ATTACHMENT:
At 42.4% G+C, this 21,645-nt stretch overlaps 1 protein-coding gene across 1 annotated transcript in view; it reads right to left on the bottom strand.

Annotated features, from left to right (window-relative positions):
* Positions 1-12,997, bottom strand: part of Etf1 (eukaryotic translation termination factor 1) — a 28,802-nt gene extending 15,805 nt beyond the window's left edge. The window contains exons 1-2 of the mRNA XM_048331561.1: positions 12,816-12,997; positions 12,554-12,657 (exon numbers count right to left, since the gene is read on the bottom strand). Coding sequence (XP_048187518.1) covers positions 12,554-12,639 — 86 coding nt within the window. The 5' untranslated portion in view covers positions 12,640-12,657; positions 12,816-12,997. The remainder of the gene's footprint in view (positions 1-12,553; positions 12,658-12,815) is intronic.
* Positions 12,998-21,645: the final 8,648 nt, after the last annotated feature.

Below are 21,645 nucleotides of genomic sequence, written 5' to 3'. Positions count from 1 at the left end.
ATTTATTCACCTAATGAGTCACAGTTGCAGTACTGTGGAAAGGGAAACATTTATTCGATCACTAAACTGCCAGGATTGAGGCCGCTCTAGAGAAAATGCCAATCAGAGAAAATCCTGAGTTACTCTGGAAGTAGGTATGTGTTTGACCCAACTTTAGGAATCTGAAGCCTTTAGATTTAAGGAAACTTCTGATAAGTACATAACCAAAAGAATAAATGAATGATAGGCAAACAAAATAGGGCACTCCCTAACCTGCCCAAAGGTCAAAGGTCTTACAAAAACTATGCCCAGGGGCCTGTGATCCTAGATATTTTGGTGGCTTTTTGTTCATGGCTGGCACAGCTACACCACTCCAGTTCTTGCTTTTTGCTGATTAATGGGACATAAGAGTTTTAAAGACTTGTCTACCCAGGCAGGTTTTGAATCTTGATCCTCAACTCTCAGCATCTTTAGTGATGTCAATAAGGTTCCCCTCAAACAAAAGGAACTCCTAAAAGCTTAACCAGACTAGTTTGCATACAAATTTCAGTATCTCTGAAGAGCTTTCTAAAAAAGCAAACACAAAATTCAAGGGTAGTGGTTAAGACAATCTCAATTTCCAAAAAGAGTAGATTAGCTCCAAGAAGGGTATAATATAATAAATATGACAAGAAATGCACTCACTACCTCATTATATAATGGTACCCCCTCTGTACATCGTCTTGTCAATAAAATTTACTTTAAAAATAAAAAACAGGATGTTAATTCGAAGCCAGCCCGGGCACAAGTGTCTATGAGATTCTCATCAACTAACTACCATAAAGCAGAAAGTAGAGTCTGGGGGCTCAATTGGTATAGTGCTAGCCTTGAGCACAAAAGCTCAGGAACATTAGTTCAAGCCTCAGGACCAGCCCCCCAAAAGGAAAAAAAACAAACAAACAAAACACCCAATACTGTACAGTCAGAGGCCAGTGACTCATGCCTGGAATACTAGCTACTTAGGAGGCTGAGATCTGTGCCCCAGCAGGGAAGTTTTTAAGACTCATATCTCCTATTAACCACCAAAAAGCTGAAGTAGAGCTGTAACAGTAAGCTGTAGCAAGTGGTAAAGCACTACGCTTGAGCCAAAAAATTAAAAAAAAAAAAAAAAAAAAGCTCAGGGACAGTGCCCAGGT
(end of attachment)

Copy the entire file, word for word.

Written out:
At 42.4% G+C, this 21,645-nt stretch overlaps 1 protein-coding gene across 1 annotated transcript in view; it reads right to left on the bottom strand.

Annotated features, from left to right (window-relative positions):
* Positions 1-12,997, bottom strand: part of Etf1 (eukaryotic translation termination factor 1) — a 28,802-nt gene extending 15,805 nt beyond the window's left edge. The window contains exons 1-2 of the mRNA XM_048331561.1: positions 12,816-12,997; positions 12,554-12,657 (exon numbers count right to left, since the gene is read on the bottom strand). Coding sequence (XP_048187518.1) covers positions 12,554-12,639 — 86 coding nt within the window. The 5' untranslated portion in view covers positions 12,640-12,657; positions 12,816-12,997. The remainder of the gene's footprint in view (positions 1-12,553; positions 12,658-12,815) is intronic.
* Positions 12,998-21,645: the final 8,648 nt, after the last annotated feature.

Below are 21,645 nucleotides of genomic sequence, written 5' to 3'. Positions count from 1 at the left end.
ATTTATTCACCTAATGAGTCACAGTTGCAGTACTGTGGAAAGGGAAACATTTATTCGATCACTAAACTGCCAGGATTGAGGCCGCTCTAGAGAAAATGCCAATCAGAGAAAATCCTGAGTTACTCTGGAAGTAGGTATGTGTTTGACCCAACTTTAGGAATCTGAAGCCTTTAGATTTAAGGAAACTTCTGATAAGTACATAACCAAAAGAATAAATGAATGATAGGCAAACAAAATAGGGCACTCCCTAACCTGCCCAAAGGTCAAAGGTCTTACAAAAACTATGCCCAGGGGCCTGTGATCCTAGATATTTTGGTGGCTTTTTGTTCATGGCTGGCACAGCTACACCACTCCAGTTCTTGCTTTTTGCTGATTAATGGGACATAAGAGTTTTAAAGACTTGTCTACCCAGGCAGGTTTTGAATCTTGATCCTCAACTCTCAGCATCTTTAGTGATGTCAATAAGGTTCCCCTCAAACAAAAGGAACTCCTAAAAGCTTAACCAGACTAGTTTGCATACAAATTTCAGTATCTCTGAAGAGCTTTCTAAAAAAGCAAACACAAAATTCAAGGGTAGTGGTTAAGACAATCTCAATTTCCAAAAAGAGTAGATTAGCTCCAAGAAGGGTATAATATAATAAATATGACAAGAAATGCACTCACTACCTCATTATATAATGGTACCCCCTCTGTACATCGTCTTGTCAATAAAATTTACTTTAAAAATAAAAAACAGGATGTTAATTCGAAGCCAGCCCGGGCACAAGTGTCTATGAGATTCTCATCAACTAACTACCATAAAGCAGAAAGTAGAGTCTGGGGGCTCAATTGGTATAGTGCTAGCCTTGAGCACAAAAGCTCAGGAACATTAGTTCAAGCCTCAGGACCAGCCCCCCAAAAGGAAAAAAAACAAACAAACAAAACACCCAATACTGTACAGTCAGAGGCCAGTGACTCATGCCTGGAATACTAGCTACTTAGGAGGCTGAGATCTGTGCCCCAGCAGGGAAGTTTTTAAGACTCATATCTCCTATTAACCACCAAAAAGCTGAAGTAGAGCTGTAACAGTAAGCTGTAGCAAGTGGTAAAGCACTACGCTTGAGCCAAAAAATTAAAAAAAAAAAAAAAAAAAAGCTCAGGGACAGTGCCCAGGT